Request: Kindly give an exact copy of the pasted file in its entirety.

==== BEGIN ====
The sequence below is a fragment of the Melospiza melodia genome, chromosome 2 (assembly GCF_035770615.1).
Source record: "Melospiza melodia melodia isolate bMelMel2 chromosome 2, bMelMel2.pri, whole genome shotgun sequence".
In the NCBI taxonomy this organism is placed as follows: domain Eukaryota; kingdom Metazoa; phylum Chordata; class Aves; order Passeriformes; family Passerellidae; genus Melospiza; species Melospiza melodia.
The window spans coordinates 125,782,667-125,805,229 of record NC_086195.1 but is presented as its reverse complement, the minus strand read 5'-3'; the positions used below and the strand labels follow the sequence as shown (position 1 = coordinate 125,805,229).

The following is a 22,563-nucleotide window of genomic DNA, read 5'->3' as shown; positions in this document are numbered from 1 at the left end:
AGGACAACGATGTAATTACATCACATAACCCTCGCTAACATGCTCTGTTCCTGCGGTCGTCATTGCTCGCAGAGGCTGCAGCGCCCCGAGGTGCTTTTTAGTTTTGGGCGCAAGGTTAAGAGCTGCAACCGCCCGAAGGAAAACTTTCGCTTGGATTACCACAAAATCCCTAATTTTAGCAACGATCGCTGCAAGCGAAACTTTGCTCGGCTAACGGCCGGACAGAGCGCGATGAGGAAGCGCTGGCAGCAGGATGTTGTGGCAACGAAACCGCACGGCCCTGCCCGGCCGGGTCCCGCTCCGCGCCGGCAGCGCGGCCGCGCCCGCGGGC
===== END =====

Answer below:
The sequence below is a fragment of the Melospiza melodia genome, chromosome 2 (assembly GCF_035770615.1).
Source record: "Melospiza melodia melodia isolate bMelMel2 chromosome 2, bMelMel2.pri, whole genome shotgun sequence".
In the NCBI taxonomy this organism is placed as follows: domain Eukaryota; kingdom Metazoa; phylum Chordata; class Aves; order Passeriformes; family Passerellidae; genus Melospiza; species Melospiza melodia.
The window spans coordinates 125,782,667-125,805,229 of record NC_086195.1 but is presented as its reverse complement, the minus strand read 5'-3'; the positions used below and the strand labels follow the sequence as shown (position 1 = coordinate 125,805,229).

The following is a 22,563-nucleotide window of genomic DNA, read 5'->3' as shown; positions in this document are numbered from 1 at the left end:
AGGACAACGATGTAATTACATCACATAACCCTCGCTAACATGCTCTGTTCCTGCGGTCGTCATTGCTCGCAGAGGCTGCAGCGCCCCGAGGTGCTTTTTAGTTTTGGGCGCAAGGTTAAGAGCTGCAACCGCCCGAAGGAAAACTTTCGCTTGGATTACCACAAAATCCCTAATTTTAGCAACGATCGCTGCAAGCGAAACTTTGCTCGGCTAACGGCCGGACAGAGCGCGATGAGGAAGCGCTGGCAGCAGGATGTTGTGGCAACGAAACCGCACGGCCCTGCCCGGCCGGGTCCCGCTCCGCGCCGGCAGCGCGGCCGCGCCCGCGGGC